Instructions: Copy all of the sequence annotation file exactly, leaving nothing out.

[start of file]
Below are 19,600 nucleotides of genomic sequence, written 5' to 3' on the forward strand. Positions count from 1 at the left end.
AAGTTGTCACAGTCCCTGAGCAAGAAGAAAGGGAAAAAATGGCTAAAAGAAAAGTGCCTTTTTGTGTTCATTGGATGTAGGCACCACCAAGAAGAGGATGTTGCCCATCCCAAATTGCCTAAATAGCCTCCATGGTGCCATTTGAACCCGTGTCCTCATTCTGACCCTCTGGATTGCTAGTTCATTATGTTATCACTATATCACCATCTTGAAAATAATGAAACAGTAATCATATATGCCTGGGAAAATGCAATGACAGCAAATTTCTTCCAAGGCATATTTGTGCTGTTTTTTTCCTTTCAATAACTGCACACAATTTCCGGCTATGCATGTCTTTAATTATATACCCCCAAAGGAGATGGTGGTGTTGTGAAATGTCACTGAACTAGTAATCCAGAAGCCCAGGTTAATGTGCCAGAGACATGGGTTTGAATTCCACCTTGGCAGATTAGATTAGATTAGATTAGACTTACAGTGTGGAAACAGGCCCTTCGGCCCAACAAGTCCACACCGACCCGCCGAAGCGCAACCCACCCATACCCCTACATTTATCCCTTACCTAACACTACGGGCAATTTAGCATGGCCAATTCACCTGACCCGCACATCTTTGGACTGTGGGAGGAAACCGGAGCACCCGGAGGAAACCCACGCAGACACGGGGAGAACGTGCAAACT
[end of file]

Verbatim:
Below are 19,600 nucleotides of genomic sequence, written 5' to 3' on the forward strand. Positions count from 1 at the left end.
AAGTTGTCACAGTCCCTGAGCAAGAAGAAAGGGAAAAAATGGCTAAAAGAAAAGTGCCTTTTTGTGTTCATTGGATGTAGGCACCACCAAGAAGAGGATGTTGCCCATCCCAAATTGCCTAAATAGCCTCCATGGTGCCATTTGAACCCGTGTCCTCATTCTGACCCTCTGGATTGCTAGTTCATTATGTTATCACTATATCACCATCTTGAAAATAATGAAACAGTAATCATATATGCCTGGGAAAATGCAATGACAGCAAATTTCTTCCAAGGCATATTTGTGCTGTTTTTTTCCTTTCAATAACTGCACACAATTTCCGGCTATGCATGTCTTTAATTATATACCCCCAAAGGAGATGGTGGTGTTGTGAAATGTCACTGAACTAGTAATCCAGAAGCCCAGGTTAATGTGCCAGAGACATGGGTTTGAATTCCACCTTGGCAGATTAGATTAGATTAGATTAGACTTACAGTGTGGAAACAGGCCCTTCGGCCCAACAAGTCCACACCGACCCGCCGAAGCGCAACCCACCCATACCCCTACATTTATCCCTTACCTAACACTACGGGCAATTTAGCATGGCCAATTCACCTGACCCGCACATCTTTGGACTGTGGGAGGAAACCGGAGCACCCGGAGGAAACCCACGCAGACACGGGGAGAACGTGCAAACT